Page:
TOKYO (Reuters) -Two of the largest U.S. public pension systems have voted against the re-election of Toyota Motor Corp chairman Akio Toyoda, shareholder voting records showed, sharpening the focus on the automaker’s annual meeting later this month.
The California Public Employees’ Retirement System (CalPERS) and the Office of the New York City Comptroller both also voted for a resolution urging Toyota to improve disclosure of its lobbying on climate change, according to online postings by the funds.
The details of the votes come after two leading proxy advisory firms last week raised issues about governance at the automaker. One of them, Glass Lewis, recommended shareholders vote against re-electing Toyoda, citing what it said was his responsibility for the lack of a sufficiently independent board.
Toyota on Friday did not immediately comment on the funds’ votes against the re-election of Toyoda.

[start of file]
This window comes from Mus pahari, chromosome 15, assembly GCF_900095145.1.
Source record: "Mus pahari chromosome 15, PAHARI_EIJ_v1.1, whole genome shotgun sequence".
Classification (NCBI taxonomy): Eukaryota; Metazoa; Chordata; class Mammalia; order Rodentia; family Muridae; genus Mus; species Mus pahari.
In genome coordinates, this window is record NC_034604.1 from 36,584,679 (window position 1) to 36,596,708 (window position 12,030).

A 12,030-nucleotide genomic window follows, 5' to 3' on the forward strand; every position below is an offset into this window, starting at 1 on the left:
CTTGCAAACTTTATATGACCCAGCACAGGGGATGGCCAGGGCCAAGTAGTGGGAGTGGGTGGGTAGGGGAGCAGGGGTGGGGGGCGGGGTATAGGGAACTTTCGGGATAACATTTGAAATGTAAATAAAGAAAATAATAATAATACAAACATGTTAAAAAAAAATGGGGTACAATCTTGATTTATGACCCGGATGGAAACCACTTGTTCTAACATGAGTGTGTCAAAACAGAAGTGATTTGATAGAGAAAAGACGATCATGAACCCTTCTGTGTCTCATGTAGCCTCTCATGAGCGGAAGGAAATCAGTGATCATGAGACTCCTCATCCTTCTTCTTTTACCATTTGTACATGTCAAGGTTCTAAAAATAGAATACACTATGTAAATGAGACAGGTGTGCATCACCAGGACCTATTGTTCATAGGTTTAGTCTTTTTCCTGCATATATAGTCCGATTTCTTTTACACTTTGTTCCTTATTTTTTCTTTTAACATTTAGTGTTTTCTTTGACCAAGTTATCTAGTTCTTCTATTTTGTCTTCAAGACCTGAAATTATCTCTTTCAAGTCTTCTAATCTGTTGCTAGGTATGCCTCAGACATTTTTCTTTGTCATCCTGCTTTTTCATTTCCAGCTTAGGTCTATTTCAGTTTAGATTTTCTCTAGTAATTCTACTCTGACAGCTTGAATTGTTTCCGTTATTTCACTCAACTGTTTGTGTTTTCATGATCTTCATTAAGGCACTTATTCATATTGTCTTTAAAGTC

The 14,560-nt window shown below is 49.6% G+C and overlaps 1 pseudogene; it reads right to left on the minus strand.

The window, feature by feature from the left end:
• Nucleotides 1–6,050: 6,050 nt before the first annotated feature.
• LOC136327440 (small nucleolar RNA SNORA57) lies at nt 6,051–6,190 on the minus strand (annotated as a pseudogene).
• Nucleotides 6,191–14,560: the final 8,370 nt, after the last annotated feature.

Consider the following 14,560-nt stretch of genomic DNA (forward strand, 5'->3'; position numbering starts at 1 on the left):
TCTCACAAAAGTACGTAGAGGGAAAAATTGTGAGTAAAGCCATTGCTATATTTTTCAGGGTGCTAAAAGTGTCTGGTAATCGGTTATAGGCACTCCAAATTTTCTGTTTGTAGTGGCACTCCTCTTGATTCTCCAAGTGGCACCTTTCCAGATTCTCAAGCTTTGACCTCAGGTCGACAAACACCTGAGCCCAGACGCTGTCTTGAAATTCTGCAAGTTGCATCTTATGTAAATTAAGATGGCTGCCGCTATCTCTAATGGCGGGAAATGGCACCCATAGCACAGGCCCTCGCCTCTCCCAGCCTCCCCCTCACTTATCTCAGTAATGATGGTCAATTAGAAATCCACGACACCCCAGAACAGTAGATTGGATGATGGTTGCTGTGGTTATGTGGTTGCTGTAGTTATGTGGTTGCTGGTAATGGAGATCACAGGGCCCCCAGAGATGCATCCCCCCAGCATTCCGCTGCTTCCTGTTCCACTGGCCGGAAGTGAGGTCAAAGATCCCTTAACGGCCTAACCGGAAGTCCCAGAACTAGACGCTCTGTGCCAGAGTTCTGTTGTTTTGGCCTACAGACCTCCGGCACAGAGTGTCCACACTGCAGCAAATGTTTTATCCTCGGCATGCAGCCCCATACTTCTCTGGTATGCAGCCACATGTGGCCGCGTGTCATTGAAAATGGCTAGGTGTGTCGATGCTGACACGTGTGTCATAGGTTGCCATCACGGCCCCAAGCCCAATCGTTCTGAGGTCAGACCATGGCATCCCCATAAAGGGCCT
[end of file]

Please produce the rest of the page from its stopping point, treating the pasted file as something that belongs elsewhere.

The world’s largest automaker has been a target for climate activists and green investors in recent years who say it has been too slow to roll out battery-electric vehicles.
Toyota has previously said its board meets governance standards set by the Tokyo Stock exchange for independent oversight and it would act with “objectivity, independence and an ability to conduct appropriate supervision.”
It said Toyoda, the grandson of the company’s founder and its chairman, had been nominated as a candidate for director because he would push forward with Toyota’s transformation from auto manufacturing to a company that also provides a range of “mobility” services and products.
Toyota’s board has recommended shareholders vote against the climate lobbying disclosure proposal at its annual meeting on June 14. It said Toyota was committed to carbon neutrality by 2050 but the company needed the flexibility to make quick adjustments, including in how it makes disclosures.